Long Kesh - FINAL VERSION
Jule, the land once known for its peaceful way of life,
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has been forced into slavery and depression by the
strong, dominant hands of the British. All but few were
sold off to other countries or given as gifts to Kings
and Lords. Those who revolted, were imprisoned in the
largest and most deadliest fortress in Northern Britain,
Long Kesh. Among those imprisoned, were a few nobilty
among the people of Jule, and the survivors of the British
Invasion were to have any hope of re-establishing the political
structure of Jule, these nobilties must be released!
It is not as if peaceful and political reasonings did
not take place beforehand, but the British would have
none of the people of Jule. They could them "Rats"
right to their faces. When the British King was
approached about releasing the prisoners, he replied:
"The only thing better then a dead rat, is a rat in a
After this, a small band of fearless soldiers and settlers
risked everything to free the prisoners and re-establish
the great country of Jule. They set up camps on the mainland,
seperated by sea from the Island Prison of Long Kesh.
Now the day of reckoning is here, the British slavers at
Long Kesh must be destroyed, and the people of Jule must
be returned to Jule!
Included in this package:
-2 AIs (not created by me)
-1 campaign (1 cutscene map, 1 B&D map)
-1 song (played during both scenarios)
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"Long Kesh - A Fight for Freedom" is definately one of the better campaigns I've played recently. The innovative plot and gameplay, as well as the amazing attention put into the map, and the excellent cut-scene prolog, along with many other things that make this scenario great, testify for the author's talent and diligence.
The prolog of "Long Kesh" describes a violent invasion into the kingdom of Jule, north of England, by the British, and the capture of the Julian nobleman. Although I think that the British = bad guys equation is starting to be a little cliche, I must remark that the prolog was very well-crafted (at least the part that was visible - see below).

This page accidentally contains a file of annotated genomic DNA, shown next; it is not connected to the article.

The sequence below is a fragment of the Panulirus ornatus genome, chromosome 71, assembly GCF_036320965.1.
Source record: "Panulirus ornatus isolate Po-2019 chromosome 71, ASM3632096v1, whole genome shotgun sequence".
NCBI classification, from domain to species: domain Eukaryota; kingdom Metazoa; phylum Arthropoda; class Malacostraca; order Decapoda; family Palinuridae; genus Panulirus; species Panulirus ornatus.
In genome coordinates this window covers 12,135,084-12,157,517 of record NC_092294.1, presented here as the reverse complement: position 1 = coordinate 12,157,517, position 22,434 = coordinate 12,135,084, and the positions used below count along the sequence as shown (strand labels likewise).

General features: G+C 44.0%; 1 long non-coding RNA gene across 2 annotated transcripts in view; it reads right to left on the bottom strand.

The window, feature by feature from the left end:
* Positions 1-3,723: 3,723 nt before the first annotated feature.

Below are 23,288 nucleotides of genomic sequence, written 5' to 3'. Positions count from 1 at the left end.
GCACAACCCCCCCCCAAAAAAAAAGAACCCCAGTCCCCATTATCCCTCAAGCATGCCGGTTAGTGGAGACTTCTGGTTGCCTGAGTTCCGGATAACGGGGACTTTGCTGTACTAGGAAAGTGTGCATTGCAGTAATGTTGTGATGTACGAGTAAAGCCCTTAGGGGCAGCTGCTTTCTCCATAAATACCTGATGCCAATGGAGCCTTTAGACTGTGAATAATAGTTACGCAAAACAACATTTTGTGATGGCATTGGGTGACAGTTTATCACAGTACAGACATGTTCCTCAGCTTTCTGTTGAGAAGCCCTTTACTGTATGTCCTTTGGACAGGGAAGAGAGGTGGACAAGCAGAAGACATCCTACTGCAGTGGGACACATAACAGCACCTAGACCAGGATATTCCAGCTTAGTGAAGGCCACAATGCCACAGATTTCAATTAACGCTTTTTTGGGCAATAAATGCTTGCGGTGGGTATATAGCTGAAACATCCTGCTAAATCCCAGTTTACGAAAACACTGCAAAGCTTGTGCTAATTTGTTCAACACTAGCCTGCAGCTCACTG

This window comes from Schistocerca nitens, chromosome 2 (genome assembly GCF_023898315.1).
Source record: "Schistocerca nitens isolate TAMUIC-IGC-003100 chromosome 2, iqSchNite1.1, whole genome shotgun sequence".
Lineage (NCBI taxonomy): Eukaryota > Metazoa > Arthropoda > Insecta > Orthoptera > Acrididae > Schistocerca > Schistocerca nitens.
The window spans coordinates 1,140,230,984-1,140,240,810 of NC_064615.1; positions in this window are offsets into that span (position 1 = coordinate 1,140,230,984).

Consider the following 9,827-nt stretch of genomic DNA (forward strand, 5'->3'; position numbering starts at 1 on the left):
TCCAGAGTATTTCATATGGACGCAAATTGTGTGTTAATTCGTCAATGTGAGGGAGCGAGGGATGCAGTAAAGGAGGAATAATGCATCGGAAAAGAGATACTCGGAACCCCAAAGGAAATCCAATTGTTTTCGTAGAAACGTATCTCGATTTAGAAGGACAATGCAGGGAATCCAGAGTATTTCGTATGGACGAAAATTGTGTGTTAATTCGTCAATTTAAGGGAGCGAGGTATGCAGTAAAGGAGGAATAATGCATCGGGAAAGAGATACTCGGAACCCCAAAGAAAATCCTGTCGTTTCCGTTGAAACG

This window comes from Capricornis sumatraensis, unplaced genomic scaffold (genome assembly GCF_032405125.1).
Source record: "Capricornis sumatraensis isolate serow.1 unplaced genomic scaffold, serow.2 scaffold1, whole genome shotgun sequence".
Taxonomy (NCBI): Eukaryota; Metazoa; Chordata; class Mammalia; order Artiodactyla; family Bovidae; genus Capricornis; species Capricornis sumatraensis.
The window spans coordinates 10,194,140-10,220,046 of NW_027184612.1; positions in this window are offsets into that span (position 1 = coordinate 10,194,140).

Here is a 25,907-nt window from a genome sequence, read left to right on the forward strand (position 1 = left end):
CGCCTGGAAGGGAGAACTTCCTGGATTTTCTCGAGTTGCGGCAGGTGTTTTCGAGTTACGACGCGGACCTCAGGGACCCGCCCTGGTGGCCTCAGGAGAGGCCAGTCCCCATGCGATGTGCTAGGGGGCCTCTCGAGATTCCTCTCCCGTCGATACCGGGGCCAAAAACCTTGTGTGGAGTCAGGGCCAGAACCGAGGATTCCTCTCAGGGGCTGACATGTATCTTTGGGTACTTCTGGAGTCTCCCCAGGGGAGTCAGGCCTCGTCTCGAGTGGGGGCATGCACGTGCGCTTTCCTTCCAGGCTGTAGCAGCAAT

The second scenario of "Long Kesh" is the one that is actually played. In this scenario, the setting is the tranquil surroundings of the Long Kesh prison in England, (which is kind of a British version of Alcatraz). The objective is to invade the island and kill the many guards that keep it, in order to free the slaves and bring them ashore. It is an intensified B&D scenario; A number of town centers are given to the player with a few pre-made military buildings. Unfortunately, a dock is not given, and a strong navy is key to winning this scenario.
Admittedly, the prolog has a standard introduction and no bitmap. However, the prolog itself and the instruction screen of the second scenario compensate for that; Not only does the prolog wonderfully dramatize the invasion, the second scenario has a very stylish bitmap and a well-written story. Definately above average in the Instructions field.
At first glance, one would say that the map design of Long Kesh may be unsatisfactory, because of the low percentages of the map that are seen if you don't go exploring. The trick is that one absolutely must explore this map, if not for the well-done landscape, it's because of the relics and bonuses that are scattered around.
Long Kesh's creativity is immense, and I don't think that I have to go into details to describe why. A thought-out plot combined with edge-of-your-seat gameplay with ideas I haven't seen before (I'm not spilling the beans on them), obviously show that Tartarus, the author, has put in a lot of thought and effort.
There were a couple of Playability and Balance problems in this campaign. First off - I tried to run the prolog twice, and twice the prolog crashed in the middle, in the middle of a scene in the docks. A "i r winner" cheat is required in order to advance to the next scenario.
Another major playability problem was that the prison guards and ships were all idle, so it is possible to send a galley into the midst of the ships and to the other side of the island, and all the ships will follow the ship there, and once it is destroyed, they'll just stay put, making the game much easier for the player. The game is darn hard - don't get me wrong - but I think that the ships should patrol around and not be so idle. In real life ships away from shore don't stay idle like that.
Other than these two problems, I really can't say anything against the playability or balance of Long Kesh. It's a well-crafted scenario, which provides a challenge, but with plenty of means to overcome it, whether you're a good player or not.